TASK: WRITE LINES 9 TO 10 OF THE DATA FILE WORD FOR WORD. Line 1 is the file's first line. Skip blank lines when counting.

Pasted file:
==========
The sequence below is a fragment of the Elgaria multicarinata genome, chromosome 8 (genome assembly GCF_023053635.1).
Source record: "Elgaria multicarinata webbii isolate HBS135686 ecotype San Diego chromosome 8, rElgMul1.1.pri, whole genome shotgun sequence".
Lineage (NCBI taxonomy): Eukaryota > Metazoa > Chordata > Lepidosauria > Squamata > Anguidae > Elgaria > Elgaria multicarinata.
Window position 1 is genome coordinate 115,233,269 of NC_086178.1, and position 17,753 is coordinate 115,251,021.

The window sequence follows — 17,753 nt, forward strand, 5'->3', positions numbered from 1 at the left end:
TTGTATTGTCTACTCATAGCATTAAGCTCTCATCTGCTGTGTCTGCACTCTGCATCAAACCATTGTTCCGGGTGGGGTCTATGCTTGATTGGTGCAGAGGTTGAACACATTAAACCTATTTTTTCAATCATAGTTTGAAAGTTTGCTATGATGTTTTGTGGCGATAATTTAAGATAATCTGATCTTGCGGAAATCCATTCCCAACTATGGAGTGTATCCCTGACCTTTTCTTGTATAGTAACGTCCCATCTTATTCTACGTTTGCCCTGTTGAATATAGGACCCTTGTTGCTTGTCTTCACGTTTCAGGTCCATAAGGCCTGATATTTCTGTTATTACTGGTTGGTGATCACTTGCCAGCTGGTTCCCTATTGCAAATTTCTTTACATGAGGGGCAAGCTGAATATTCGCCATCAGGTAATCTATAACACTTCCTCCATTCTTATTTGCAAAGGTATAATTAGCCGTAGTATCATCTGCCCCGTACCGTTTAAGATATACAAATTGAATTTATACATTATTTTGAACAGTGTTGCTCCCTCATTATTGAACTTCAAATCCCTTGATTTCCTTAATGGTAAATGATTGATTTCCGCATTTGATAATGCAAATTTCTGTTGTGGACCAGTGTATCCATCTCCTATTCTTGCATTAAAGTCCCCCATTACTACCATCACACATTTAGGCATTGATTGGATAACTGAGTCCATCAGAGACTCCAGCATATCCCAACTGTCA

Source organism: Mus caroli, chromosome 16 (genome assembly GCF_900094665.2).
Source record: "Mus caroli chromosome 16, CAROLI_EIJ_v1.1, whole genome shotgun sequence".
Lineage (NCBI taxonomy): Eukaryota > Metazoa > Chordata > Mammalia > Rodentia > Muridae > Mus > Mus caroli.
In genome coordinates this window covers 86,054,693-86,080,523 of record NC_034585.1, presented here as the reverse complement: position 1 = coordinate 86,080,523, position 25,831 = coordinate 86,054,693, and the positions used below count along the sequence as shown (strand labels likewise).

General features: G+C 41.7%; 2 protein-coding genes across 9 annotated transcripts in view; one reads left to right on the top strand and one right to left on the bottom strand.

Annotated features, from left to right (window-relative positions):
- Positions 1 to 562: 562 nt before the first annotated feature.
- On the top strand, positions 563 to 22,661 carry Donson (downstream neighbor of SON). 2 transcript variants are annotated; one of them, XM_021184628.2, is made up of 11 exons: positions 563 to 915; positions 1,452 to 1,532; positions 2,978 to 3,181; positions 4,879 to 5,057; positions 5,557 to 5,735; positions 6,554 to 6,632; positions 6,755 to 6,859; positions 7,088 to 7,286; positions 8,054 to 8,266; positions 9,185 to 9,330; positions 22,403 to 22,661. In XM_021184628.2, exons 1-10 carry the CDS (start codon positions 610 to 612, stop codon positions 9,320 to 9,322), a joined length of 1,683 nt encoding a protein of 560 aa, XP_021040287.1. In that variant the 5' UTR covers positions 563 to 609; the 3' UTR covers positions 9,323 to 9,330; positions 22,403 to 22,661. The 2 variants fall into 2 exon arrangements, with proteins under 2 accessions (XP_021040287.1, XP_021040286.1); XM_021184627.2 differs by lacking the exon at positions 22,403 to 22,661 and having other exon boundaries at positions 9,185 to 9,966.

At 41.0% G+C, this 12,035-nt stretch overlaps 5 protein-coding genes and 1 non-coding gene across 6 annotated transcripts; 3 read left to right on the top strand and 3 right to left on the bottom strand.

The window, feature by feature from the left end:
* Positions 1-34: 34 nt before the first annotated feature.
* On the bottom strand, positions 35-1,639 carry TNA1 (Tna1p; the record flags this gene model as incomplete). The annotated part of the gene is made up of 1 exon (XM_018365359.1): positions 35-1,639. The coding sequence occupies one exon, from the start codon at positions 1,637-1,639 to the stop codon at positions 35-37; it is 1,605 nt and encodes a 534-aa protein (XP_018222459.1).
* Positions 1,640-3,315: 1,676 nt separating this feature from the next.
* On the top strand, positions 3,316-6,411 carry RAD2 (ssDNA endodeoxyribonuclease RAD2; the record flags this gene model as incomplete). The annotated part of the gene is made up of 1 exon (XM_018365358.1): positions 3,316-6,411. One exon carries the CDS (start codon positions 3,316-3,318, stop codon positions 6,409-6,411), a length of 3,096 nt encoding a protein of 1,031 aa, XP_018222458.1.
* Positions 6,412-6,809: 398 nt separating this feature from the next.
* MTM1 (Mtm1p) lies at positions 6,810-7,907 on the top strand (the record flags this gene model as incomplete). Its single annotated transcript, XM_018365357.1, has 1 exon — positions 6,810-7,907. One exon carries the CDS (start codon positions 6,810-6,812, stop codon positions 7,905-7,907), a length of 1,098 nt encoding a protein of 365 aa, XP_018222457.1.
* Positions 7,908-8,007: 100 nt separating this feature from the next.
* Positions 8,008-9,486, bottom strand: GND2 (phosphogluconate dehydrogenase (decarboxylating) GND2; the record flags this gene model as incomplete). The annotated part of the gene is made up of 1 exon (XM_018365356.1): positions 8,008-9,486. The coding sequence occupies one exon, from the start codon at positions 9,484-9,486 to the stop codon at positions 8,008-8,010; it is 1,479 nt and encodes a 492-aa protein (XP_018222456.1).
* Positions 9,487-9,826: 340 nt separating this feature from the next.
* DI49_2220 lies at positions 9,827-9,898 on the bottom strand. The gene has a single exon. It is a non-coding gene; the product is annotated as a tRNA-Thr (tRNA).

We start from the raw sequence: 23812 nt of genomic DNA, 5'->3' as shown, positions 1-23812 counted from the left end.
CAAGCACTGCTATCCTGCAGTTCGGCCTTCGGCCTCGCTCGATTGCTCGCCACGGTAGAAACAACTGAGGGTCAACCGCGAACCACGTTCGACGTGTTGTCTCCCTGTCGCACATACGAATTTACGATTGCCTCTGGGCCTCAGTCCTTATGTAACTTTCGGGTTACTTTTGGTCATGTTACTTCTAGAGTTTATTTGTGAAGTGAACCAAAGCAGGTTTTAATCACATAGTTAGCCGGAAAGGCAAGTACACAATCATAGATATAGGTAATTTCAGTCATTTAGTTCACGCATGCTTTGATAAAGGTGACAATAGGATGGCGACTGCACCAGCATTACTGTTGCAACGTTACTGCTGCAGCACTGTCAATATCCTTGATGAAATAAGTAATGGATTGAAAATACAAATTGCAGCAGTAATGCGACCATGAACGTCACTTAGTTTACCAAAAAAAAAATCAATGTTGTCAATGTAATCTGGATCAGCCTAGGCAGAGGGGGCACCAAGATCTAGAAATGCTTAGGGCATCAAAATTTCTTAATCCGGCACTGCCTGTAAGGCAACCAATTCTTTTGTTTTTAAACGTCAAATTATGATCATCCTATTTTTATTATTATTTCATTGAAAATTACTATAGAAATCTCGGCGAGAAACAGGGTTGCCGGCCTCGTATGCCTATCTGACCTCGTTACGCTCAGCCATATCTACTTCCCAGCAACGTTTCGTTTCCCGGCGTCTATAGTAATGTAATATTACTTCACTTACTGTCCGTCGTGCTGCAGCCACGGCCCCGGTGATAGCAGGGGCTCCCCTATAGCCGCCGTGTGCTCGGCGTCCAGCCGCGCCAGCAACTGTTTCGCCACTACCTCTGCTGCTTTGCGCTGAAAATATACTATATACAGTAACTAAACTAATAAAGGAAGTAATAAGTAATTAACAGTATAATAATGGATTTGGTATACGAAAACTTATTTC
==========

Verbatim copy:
Lineage (NCBI taxonomy): Eukaryota > Metazoa > Chordata > Mammalia > Rodentia > Muridae > Mus > Mus caroli.
In genome coordinates this window covers 86,054,693-86,080,523 of record NC_034585.1, presented here as the reverse complement: position 1 = coordinate 86,080,523, position 25,831 = coordinate 86,054,693, and the positions used below count along the sequence as shown (strand labels likewise).